Australia's role in Syria up to America, says Bishop
FOREIGN Minister Julie Bishop has rejected putting Australian troops in harm's way in Syria without a strong legal case, as the hunt for the mastermind behind the Paris attacks intensifies.
The manhunt for those linked to the attacks which claimed 129 lives last week turned to a 27-year-old Belgian man believed to have masterminded the events.
Raids across France and Belgium on Monday (local time) are continuing as police investigate the role Abdelhamid Abaaoud may have played in the attack.
Abaaoud, local media reported, was the strongest lead investigators had as the man possibly behind the terrorism attack.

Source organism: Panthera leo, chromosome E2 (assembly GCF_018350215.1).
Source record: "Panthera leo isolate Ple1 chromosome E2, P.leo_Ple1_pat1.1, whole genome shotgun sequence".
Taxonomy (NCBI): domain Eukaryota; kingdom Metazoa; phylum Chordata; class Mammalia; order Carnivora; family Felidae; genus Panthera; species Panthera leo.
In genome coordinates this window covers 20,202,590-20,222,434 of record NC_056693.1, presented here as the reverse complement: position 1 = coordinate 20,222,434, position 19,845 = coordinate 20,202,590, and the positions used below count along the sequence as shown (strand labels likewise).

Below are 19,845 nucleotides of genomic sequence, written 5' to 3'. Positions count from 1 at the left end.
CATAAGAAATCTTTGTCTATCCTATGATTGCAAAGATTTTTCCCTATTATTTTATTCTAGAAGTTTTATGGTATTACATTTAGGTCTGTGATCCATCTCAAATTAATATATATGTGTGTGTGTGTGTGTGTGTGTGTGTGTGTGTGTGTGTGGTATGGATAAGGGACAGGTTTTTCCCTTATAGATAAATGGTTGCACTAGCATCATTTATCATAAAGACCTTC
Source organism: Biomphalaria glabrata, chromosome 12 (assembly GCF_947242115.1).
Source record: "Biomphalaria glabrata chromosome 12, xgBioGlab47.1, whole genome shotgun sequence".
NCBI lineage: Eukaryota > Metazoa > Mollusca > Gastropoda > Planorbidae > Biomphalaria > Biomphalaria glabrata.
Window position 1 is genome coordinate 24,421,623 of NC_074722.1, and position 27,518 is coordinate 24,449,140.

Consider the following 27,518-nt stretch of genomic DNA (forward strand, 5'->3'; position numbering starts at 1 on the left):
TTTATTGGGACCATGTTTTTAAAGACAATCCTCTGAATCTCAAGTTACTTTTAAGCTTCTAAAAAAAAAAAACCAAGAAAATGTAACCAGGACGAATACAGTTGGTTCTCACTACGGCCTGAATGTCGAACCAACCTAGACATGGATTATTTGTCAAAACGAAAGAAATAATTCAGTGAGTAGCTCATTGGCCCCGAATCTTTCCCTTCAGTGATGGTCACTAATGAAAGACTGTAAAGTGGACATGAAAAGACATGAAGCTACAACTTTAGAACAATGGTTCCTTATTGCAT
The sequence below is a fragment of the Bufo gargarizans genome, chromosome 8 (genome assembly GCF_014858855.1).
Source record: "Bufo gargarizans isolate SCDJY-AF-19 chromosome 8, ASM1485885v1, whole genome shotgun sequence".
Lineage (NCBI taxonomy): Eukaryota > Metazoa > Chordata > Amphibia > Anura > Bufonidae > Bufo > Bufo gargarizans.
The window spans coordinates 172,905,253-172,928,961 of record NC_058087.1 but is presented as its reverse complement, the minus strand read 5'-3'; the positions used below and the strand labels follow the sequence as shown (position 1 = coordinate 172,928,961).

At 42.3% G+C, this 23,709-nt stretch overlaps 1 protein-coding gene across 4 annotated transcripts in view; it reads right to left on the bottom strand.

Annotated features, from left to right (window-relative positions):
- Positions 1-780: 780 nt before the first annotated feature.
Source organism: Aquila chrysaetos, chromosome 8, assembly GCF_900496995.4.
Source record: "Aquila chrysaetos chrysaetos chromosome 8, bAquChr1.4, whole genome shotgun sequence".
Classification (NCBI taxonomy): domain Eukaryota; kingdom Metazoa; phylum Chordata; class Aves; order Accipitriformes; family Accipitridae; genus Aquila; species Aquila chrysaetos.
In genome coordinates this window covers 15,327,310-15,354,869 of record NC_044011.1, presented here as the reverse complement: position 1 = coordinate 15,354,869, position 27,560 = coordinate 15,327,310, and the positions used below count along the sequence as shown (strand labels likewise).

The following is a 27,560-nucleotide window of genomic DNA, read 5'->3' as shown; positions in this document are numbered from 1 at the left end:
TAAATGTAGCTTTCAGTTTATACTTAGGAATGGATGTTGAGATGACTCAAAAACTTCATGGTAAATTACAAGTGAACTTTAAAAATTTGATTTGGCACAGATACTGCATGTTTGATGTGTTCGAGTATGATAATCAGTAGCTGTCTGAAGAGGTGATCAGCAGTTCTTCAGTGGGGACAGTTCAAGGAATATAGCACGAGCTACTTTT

Police reportedly believe he is now in Syria after they raided a local IS cell he was understood to be involved with.
As French President Francois Hollande promised more air strikes against IS in Syria, United States President Barack Obama ruled out committing any significant ground troops.
President Obama was preparing to meet Prime Minister Malcolm Turnbull, with the pair attending the APEC summit in the Philippines, which has been dominated by side talks on Syria and the global response.
But despite calls from former Prime Minister Tony Abbott on Tuesday to do more, Ms Bishop rejected "unilateral action" without US backing.
Ms Bishop said Australia would consider any requests from Coalition forces in a "measured way", but any greater action needed to be within international laws.
Griffith University terrorism expert Professor Andrew O'Neil has said action to send US ground troops would likely face significant domestic opposition after the mass American casualties in the Iraq War.